What Is 'Marine Snow' and How Does It Help the Ocean to Store Carbon?

Updated: Nov 3, 2021


Deep sea coral
"When these algae die, they trickle down—along with the excretions of microscopic creatures that feed on them—as “marine snow” into deeper zones."

New research sheds light on how oceans absorb carbon dioxide.


Oceans absorb carbon dioxide from the atmosphere through microscopic algae that carry out photosynthesis and then sink to the deep sea when they die. This sinking enhances the degradation processes, researchers have now discovered.

Oceans play a key role in the global carbon dioxide balance. This is because billions of tiny algae live there, absorbing carbon dioxide through photosynthesis and incorporating it into their biomass. When these algae die, they trickle down—along with the excretions of microscopic creatures that feed on them—as “marine snow” into deeper zones. About 1% of their carbon dioxide then lies buried in the seafloor for thousands of years.


Because this constant rain of marine snowflakes transports carbon into the ocean’s depths, experts call it a biological pump. It is driven by two opposing processes: the sinking of the organic flakes and their degradation by bacteria. Sinking flakes increase the flux of carbon to the depths, while bacteria decrease this flux by removing carbon from the particles.


Current ocean models assume speed of sinking and rate of degradation to be independent of each other. “But we’ve now shown that the degradation processes are enhanced by sinking,” says Uria Alcolombri from the Institute of Environmental Engineering at ETH Zurich, first author of the new study.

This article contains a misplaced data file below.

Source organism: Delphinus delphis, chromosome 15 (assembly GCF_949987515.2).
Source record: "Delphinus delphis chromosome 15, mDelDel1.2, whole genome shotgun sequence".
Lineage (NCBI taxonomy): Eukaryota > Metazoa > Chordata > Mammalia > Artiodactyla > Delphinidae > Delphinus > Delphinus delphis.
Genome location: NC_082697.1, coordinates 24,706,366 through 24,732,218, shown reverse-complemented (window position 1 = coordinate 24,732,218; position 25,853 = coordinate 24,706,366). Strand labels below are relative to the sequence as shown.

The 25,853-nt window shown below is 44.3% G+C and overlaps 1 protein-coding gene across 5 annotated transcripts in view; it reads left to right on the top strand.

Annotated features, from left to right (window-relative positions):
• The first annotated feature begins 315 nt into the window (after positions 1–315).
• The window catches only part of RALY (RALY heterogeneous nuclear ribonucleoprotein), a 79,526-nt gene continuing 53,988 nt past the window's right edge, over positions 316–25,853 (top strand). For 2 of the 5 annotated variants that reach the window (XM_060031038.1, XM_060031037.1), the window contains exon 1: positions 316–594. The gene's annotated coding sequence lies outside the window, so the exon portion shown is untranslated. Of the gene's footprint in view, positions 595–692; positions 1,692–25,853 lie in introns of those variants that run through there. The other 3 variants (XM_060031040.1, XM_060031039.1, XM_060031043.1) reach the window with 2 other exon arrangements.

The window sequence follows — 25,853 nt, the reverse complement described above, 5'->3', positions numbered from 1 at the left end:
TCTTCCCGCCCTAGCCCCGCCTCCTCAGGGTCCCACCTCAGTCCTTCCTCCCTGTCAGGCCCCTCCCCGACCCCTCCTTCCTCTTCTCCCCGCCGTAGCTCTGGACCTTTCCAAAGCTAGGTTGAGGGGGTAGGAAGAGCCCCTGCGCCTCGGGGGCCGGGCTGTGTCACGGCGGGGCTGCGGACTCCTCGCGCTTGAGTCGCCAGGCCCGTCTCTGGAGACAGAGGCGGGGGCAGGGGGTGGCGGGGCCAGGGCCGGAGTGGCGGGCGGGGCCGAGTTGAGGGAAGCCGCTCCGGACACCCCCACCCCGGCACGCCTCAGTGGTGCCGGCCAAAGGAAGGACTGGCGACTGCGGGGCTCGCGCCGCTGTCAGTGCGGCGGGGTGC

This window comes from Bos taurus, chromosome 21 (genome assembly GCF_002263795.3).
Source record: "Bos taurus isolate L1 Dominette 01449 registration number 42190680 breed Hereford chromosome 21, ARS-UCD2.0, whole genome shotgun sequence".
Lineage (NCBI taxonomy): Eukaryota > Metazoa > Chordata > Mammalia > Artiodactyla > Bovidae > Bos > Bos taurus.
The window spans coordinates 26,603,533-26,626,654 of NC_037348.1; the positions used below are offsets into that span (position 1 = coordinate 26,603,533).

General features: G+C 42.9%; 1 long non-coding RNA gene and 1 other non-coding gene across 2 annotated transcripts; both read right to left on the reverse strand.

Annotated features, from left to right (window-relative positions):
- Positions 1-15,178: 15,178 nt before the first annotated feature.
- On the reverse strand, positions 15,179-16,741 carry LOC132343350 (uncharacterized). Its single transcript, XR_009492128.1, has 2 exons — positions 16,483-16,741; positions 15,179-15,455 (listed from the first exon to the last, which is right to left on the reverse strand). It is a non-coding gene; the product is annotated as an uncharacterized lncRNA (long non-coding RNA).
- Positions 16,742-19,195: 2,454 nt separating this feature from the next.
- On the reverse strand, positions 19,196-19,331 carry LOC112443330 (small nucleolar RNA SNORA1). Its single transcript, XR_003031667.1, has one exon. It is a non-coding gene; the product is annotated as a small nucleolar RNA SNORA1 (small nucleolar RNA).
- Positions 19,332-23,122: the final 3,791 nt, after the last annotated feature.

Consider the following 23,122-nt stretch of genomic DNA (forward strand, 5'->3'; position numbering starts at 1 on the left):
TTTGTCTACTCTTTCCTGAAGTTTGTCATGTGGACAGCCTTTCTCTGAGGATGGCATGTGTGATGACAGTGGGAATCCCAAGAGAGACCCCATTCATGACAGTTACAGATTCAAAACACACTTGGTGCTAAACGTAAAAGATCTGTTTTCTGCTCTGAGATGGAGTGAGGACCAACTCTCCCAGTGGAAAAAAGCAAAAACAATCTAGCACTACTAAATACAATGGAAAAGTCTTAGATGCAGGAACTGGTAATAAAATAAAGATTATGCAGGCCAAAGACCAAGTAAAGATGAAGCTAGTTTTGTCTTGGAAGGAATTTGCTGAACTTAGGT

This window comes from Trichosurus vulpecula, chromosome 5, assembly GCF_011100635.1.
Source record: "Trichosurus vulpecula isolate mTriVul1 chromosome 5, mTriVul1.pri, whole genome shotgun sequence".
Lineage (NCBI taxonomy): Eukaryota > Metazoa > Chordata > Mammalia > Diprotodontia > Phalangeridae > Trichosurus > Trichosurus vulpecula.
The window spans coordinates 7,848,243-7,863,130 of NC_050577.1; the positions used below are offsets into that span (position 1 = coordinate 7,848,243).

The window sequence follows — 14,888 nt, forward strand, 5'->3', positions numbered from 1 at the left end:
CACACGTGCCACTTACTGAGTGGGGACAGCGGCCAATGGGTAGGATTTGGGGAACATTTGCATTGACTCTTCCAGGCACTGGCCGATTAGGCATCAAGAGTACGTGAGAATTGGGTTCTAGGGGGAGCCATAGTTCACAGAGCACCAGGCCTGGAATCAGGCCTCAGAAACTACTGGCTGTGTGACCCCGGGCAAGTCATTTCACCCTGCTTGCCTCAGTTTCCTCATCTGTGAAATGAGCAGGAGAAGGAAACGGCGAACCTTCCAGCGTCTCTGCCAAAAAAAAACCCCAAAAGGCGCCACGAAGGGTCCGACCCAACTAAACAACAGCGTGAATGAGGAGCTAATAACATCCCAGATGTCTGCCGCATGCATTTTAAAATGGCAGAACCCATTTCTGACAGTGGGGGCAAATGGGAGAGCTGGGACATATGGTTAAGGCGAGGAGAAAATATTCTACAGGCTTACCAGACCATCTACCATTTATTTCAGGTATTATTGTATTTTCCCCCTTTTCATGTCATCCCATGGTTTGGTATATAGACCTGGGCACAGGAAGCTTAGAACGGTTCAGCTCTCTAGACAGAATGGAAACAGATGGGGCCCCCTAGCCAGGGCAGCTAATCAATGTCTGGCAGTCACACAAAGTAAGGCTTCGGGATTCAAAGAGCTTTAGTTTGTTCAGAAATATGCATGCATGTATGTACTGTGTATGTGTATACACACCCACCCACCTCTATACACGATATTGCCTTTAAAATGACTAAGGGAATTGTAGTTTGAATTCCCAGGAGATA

For their investigations, the researchers used a clever method: instead of tracking sinking particles in the sea, they put individual millimetre-sized alginate particles into a microfluidic chamber and then pumped artificial seawater through it. “In our experiments, the marine snow didn’t move through the sea; rather the sea washed around the marine snow. But the relative speed is the same,” says Alcolombri.


The researchers colonized the alginate particles with genetically modified, green-glowing bacteria. These broke down the particles much faster when water flowed through the chamber; the breakdown takes about 10 times longer in still water. This is because the flowing water washes away the degradation products, leaving the bacteria’s enzymes to get to work directly on the particles, without having to spend time on decomposing molecules that have already split off.


Drawing on these observations, Alcolombri and his colleague François Peaudecerf have designed a new model of the biological carbon pump that considers how the sinking influences the degradation of the marine snowflakes. The model calculations suggest two things: Firstly, that the enhancement of particle degradation due to sinking reduces the theoretical transport efficiency of the carbon pump twofold. And secondly, that much of the dead algae is decomposed in the uppermost layers of the ocean—which is consistent with measurements of real carbon flux in the sea.


The team’s research was not aimed at boosting the performance of the biological carbon pump: “We’re interested in gleaning a fundamental understanding of natural processes; we wanted to know how the biological pump works,” says Alcolombri. “For this is essential if we’re to predict more accurately how our oceans will respond to climate change”.


It turned out that the degradation rate of marine snow—and indirectly, the global carbon dioxide content in the atmosphere—is determined by microscopic transport dynamics. Which shows, once again, how even the tiniest things in the environment affect the big picture.

 

ETH Zurich ,


This article is published in collaboration with Futurity.